Investigations into murders and attacks by the right-wing NSU from 2000 to 2007 have indicated the involvement of a domestic intelligence informant. A 2001 Cologne bombing could have been planned by the undercover agent.
The attack on an Iranian grocery store in the western German city of Cologne left the 19-year-old daughter of the shopkeeper seriously injured. The explosive was found in the tin of a German Stollen cake which had been left in a gift basket in the store.
According to a report published in the German Sunday newspaper "Welt am Sonntag," former leader of the intelligence service of the German state of North-Rhein Westphalia (NRW), Mathilde Koller, sent a "confidential" letter to the German Federal Prosecutor's Office after noticing a "similarity" between an undercover agent and the e-fit picture of the attacker. "Welt" reported, however, that the evidence of the man's complicity did not exist.
A week later, Koller reportedly wrote another note in which she explained that the man had "worked for the NRW intelligence service since 1989." According to the secret document, he was specifically appointed to a neo-nazi who had contacts in the NSU sphere. The fact that the man had been convicted in 1985 for an explosives offense was also reportedly concealed.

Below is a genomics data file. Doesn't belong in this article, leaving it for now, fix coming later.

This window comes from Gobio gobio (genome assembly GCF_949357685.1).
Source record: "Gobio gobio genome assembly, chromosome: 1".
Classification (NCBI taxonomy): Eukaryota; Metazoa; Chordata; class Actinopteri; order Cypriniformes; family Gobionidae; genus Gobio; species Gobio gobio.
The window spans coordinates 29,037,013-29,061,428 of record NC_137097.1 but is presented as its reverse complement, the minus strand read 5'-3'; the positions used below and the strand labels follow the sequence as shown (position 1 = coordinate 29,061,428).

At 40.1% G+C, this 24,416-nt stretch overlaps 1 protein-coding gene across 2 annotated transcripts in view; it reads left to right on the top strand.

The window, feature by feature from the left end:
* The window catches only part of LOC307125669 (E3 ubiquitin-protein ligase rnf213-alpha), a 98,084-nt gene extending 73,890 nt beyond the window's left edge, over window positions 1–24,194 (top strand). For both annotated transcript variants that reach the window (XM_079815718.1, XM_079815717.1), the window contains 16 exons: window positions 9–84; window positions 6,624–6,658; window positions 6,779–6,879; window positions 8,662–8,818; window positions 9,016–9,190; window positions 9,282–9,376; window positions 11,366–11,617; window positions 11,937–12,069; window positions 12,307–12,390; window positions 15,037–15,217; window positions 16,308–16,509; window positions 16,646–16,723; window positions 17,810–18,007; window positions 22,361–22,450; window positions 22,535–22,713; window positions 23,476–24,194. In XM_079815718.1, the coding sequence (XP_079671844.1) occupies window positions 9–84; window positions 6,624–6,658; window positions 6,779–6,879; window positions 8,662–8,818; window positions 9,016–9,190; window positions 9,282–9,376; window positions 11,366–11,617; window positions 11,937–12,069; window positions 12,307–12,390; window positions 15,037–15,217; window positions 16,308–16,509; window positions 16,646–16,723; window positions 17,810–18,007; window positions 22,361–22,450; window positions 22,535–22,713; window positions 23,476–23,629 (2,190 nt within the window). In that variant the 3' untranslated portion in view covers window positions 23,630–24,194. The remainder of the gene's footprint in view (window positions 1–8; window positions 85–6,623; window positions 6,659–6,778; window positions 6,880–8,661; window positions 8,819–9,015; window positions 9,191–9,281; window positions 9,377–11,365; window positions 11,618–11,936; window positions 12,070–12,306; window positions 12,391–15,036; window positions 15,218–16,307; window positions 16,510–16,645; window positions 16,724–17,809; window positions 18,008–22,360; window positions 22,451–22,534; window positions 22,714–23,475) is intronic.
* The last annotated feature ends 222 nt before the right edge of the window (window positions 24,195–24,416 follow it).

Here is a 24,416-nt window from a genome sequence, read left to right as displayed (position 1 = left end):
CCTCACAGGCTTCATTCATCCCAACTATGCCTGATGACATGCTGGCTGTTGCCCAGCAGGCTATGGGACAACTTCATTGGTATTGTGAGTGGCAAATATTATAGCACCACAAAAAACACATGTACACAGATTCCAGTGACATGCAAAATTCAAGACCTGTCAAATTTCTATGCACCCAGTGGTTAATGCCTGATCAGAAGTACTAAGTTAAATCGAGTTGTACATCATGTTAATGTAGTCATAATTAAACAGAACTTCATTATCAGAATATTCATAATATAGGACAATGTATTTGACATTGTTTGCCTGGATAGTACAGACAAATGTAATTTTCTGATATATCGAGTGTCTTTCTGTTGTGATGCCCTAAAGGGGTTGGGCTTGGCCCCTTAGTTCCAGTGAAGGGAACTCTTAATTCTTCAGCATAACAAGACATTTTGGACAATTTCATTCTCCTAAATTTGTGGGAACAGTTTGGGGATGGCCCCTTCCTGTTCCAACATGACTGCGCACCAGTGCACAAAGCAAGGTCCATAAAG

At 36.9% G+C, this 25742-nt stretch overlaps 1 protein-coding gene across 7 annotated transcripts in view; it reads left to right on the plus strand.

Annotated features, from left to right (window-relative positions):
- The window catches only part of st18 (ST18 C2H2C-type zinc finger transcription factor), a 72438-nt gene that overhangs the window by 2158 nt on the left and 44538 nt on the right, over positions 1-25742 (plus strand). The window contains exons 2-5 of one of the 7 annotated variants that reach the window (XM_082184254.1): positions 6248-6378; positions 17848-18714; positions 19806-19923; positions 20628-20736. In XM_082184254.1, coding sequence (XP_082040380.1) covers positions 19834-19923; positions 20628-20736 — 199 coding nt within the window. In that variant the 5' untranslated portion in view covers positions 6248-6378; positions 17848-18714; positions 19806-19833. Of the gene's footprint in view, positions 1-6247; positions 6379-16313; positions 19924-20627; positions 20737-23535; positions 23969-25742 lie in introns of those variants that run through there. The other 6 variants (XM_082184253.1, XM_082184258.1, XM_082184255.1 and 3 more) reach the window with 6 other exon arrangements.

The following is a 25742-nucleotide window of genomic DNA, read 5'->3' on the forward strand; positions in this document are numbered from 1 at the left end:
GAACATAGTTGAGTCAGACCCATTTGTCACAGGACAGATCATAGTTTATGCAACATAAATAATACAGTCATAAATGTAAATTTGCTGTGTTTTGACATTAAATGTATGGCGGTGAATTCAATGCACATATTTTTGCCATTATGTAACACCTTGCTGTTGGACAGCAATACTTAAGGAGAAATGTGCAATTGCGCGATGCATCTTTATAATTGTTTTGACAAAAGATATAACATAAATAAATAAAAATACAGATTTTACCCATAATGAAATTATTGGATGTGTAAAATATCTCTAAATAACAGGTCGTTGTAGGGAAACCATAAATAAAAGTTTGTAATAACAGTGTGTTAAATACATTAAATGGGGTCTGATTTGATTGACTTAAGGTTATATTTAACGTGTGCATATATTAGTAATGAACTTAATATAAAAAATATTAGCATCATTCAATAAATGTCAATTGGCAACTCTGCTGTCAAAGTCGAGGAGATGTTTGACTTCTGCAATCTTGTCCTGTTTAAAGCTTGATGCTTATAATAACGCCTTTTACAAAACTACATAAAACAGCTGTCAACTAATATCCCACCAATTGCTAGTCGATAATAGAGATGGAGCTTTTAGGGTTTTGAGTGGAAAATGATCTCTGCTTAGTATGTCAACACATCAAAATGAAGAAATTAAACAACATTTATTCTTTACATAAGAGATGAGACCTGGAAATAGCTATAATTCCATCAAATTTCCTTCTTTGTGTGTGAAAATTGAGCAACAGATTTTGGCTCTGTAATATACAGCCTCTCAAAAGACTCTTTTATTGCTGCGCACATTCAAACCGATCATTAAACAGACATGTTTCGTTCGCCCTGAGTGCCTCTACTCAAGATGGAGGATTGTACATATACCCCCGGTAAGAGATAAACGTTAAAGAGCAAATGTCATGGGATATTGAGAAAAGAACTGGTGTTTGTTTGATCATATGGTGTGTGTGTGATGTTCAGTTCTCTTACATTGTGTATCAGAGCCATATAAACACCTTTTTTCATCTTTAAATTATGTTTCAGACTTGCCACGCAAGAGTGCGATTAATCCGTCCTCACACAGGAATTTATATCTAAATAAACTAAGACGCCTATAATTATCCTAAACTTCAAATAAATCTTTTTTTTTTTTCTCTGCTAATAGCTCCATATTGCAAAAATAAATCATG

Four months after Koller sent her comments, she stepped down for "personal reasons."
Racially motivated murders
The deceased alleged members of the neo-nazi NSU group, Uwe Böhnhardt and Uwe Mundlos, and their alleged accomplice Beate Zschäpe admitted to the attack on the Cologne grocery on a DVD in 2011. The trio also claimed responsibility for ten murders and the 2004 nail bomb attack in Cologne's Keupgasse.
Zschäpe has been on trial in Munich since 2013 on 27 charges linked to the bombings and murders. Eight of the victims were German residents of Turkish origin, one had roots in Greece. The tenth was a German policewoman.
On trial alongside Zschäpe are four other men from the neo-Nazi scene accused of abetting murder and supporting the NSU.